The Two Gentlemen of Verona

In this early, and fairly spotty, comedy Shakespeare emphasizes the adage that actions speak louder than words. This is an interesting concept for a playwright, a play reader, and an audience member to explore. The words are written first, but take on a different meaning with each production – perhaps even with each performance. While the words must come first, and are meaningful and moving, it’s the action that ultimately consummates them. In this play Shakespeare gives us one character who puts his money where his mouth is, and one who decidedly does not.

While rife with frustrating inconsistencies, the play contains delightful wordplay aplenty that reinforces the notion of both the importance of words, and their limitations. We revel in the repartee, but the play itself still has to hang together as a whole, and it disappoints. The words may be great, but the overall action of the play undercuts their value.

Proteus, one of the “gentlemen,”  illustrates this problem. He is no gentleman. Even before he opens his mouth, Shakespeare’s choice of his name speaks volumes. Proteus was a god of bodies of water in Greek mythology.(Wikipedia) As rivers and seas constantly change, so does Proteus. He is a shape shifting chameleon, whose self-serving actions contradict his words. In fact, protean means “tending or able to change frequently or easily; inconstant; unstable.”(Google dictionary) He literally talks a good game but has no substance to back up his words. His actions reveal him as a deceitful lout.

Valentine, the other (and true) gentleman, is named for the universal representative of love and lovers. Saint Valentine, the martyred Roman saint, is “associated with a tradition of courtly love,” a love that “emphasized nobility and chivalry.” (Wikipedia). He not only stands behind what he says, but is quick to forgive when his friend doesn’t.

Shakespeare tells us all we need to know about them with their names. One shifty, one true. We meet the best friends in the opening scene where they express their esteem for words. They thrust and parry over books (I,i,19-21), writers (I,i,42-46), and letters (I,i,57) before they part ways.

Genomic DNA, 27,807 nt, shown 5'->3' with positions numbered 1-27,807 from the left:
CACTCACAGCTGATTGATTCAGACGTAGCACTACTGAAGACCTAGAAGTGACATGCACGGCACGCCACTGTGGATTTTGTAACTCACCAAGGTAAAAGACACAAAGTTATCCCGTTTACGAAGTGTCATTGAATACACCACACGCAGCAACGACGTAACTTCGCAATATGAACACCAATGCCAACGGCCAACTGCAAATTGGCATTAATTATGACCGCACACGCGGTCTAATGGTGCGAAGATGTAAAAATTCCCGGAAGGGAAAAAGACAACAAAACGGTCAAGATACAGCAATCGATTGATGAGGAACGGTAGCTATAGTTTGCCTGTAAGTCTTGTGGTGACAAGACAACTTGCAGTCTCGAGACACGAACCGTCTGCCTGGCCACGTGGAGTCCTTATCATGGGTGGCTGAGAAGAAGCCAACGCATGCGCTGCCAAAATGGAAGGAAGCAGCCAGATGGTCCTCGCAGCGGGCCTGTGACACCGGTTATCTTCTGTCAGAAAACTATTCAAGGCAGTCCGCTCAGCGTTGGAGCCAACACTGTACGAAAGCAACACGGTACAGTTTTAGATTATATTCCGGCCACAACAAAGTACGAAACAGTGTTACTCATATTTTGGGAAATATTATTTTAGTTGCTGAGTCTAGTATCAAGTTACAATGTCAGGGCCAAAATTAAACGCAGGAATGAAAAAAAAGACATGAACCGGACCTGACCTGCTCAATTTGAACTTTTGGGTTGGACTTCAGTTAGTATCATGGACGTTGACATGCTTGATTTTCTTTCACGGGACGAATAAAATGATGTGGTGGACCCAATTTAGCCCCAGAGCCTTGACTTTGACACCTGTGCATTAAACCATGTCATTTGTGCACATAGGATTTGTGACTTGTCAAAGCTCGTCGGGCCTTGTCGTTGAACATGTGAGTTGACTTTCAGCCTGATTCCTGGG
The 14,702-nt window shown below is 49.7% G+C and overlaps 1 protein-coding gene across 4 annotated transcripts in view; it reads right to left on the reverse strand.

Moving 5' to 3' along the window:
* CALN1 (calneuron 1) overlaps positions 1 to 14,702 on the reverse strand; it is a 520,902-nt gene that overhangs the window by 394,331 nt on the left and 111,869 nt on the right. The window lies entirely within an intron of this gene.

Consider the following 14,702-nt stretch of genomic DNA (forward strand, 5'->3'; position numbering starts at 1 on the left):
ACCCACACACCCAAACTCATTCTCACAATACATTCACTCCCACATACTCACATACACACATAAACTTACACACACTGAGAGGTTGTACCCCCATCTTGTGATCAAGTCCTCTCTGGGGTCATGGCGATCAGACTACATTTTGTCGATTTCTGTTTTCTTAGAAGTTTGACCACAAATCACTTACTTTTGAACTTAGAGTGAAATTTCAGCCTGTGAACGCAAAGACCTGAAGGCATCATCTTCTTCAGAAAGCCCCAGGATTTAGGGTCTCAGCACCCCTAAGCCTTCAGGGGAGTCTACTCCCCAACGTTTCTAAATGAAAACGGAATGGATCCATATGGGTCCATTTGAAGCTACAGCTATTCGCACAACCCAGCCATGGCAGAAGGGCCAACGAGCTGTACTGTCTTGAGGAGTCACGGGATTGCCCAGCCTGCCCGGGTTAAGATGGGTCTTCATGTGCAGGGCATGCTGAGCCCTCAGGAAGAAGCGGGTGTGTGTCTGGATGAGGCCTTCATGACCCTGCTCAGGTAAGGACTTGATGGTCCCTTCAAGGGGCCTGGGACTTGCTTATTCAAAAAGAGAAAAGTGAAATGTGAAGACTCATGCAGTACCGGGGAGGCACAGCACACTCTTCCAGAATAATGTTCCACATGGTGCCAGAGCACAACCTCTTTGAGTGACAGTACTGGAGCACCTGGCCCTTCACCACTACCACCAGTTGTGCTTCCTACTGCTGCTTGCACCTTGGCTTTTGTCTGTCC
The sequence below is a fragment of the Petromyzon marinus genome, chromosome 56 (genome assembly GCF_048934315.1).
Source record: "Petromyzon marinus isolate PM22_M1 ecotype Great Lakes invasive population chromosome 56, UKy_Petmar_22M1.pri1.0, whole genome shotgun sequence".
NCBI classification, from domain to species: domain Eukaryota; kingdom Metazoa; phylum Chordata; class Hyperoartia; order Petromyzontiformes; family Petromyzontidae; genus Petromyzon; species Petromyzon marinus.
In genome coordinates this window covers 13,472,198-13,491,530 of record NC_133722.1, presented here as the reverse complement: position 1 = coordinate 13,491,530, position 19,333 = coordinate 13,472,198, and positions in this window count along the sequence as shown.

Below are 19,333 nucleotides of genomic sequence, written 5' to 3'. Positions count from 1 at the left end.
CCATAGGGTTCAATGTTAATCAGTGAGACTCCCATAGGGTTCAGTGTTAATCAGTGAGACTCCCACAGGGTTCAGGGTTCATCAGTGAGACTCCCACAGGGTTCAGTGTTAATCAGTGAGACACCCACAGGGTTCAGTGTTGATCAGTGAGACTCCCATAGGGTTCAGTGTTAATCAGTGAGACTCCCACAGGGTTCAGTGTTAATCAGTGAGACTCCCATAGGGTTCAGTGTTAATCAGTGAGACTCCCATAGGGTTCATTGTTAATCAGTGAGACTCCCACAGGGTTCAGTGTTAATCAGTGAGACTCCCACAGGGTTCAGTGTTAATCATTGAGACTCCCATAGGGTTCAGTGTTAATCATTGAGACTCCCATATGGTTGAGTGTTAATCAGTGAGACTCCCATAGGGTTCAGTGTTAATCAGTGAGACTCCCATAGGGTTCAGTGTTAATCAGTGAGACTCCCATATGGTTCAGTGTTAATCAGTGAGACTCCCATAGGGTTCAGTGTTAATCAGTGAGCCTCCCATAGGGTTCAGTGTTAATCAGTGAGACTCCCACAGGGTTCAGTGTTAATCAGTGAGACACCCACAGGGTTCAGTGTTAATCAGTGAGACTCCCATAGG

When Proteus bids adieu to the woman he claims to love deeply (Julia), he laments her lack of verbose response more than the departure itself:

“What, gone without a word?/Ay, so true love should do: it cannot speak,/For truth hath better deeds than words to grace it.” (I,ii,17-19)

And he simultaneously confirms the inability of words to trump action. Ironically, he then goes on to break his solemn word to those he ardently averred most dear to him: is friend Valentine and his love Julia. He betrays them both at once by renouncing his love for her to woo his best friend’s girl, Silvia. He justifies his abhorrent actions by invalidating his own words with more convoluted words: “Unheedful vows may heedfully be broken,/And he wants wit that wants resolved will/To learn his wit t’ exchange the bad for better.” (II,vi,11-13)

Valentine, on the other hand, goes to words as his tool of choice: “That man that hath a tongue, I say is no man/if with his tongue he cannot win a woman.” (III,i,104-5) He backs them up with his behavior. When a group of banished outlaws anoints him their captain they cite his talent as a “linguist”(IV,i,55) as one of the reasons for selecting him, but note that he backs up his words by acting as “a man of perfection.” (IV,i,55)

Proteus’s language, at first poetic and playful, changes as he steeps in deceit. He speaks more in prose with longer, less rhythmic sentences. This change mirrors how far his actions have strayed from his words. Valentine continues to wax poetic, especially as he eschews village life for the refreshing great outdoors where he lives, banished, with the outlaws. His proximity to nature seems only to strengthen the connection of his word and deed, even as Proteus’s divide widens.

When Valentine, Silvia, and Julia confront Proteus with his deception and betrayal, he beats a hasty verbal retreat. They, astonishingly, accept his hollow apology, having learned nothing from his past behavior, which is surely the best predictor of how he’s likely to act in the future. I, for one, remain completely unconvinced by his words and find no comfort in the final image of the two couples heading off to marital bliss. The title may claim that there are “Two Gentlemen” in this play, but those are just words. The play’s action reveals only one.

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